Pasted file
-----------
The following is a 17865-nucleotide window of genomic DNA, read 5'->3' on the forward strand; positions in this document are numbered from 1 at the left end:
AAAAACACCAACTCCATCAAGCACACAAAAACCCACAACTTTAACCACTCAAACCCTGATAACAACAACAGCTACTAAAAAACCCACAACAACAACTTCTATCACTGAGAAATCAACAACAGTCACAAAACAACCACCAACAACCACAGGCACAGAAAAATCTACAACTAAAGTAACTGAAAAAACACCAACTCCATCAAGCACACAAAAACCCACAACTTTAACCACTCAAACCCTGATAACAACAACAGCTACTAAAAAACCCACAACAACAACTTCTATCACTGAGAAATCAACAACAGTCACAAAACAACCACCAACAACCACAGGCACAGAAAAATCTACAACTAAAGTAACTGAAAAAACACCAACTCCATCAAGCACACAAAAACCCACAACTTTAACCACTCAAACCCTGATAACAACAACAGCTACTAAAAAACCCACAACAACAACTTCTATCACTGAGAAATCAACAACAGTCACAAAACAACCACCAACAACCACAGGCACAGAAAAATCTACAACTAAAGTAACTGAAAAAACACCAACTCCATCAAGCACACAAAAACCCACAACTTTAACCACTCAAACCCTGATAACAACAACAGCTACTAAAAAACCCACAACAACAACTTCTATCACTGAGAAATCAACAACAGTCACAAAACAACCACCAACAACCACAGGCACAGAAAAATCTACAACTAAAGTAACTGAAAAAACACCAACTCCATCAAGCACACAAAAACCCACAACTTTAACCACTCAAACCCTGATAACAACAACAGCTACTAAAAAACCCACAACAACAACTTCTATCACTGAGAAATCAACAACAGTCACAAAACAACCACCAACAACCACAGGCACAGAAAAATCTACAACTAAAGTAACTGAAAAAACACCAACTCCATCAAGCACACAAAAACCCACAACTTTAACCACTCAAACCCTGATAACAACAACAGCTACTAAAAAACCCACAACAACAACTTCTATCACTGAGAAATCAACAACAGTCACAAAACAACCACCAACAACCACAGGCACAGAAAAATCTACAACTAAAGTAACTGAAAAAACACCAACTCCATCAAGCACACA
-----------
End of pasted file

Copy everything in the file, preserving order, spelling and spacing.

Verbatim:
The following is a 17865-nucleotide window of genomic DNA, read 5'->3' on the forward strand; positions in this document are numbered from 1 at the left end:
AAAAACACCAACTCCATCAAGCACACAAAAACCCACAACTTTAACCACTCAAACCCTGATAACAACAACAGCTACTAAAAAACCCACAACAACAACTTCTATCACTGAGAAATCAACAACAGTCACAAAACAACCACCAACAACCACAGGCACAGAAAAATCTACAACTAAAGTAACTGAAAAAACACCAACTCCATCAAGCACACAAAAACCCACAACTTTAACCACTCAAACCCTGATAACAACAACAGCTACTAAAAAACCCACAACAACAACTTCTATCACTGAGAAATCAACAACAGTCACAAAACAACCACCAACAACCACAGGCACAGAAAAATCTACAACTAAAGTAACTGAAAAAACACCAACTCCATCAAGCACACAAAAACCCACAACTTTAACCACTCAAACCCTGATAACAACAACAGCTACTAAAAAACCCACAACAACAACTTCTATCACTGAGAAATCAACAACAGTCACAAAACAACCACCAACAACCACAGGCACAGAAAAATCTACAACTAAAGTAACTGAAAAAACACCAACTCCATCAAGCACACAAAAACCCACAACTTTAACCACTCAAACCCTGATAACAACAACAGCTACTAAAAAACCCACAACAACAACTTCTATCACTGAGAAATCAACAACAGTCACAAAACAACCACCAACAACCACAGGCACAGAAAAATCTACAACTAAAGTAACTGAAAAAACACCAACTCCATCAAGCACACAAAAACCCACAACTTTAACCACTCAAACCCTGATAACAACAACAGCTACTAAAAAACCCACAACAACAACTTCTATCACTGAGAAATCAACAACAGTCACAAAACAACCACCAACAACCACAGGCACAGAAAAATCTACAACTAAAGTAACTGAAAAAACACCAACTCCATCAAGCACACAAAAACCCACAACTTTAACCACTCAAACCCTGATAACAACAACAGCTACTAAAAAACCCACAACAACAACTTCTATCACTGAGAAATCAACAACAGTCACAAAACAACCACCAACAACCACAGGCACAGAAAAATCTACAACTAAAGTAACTGAAAAAACACCAACTCCATCAAGCACACA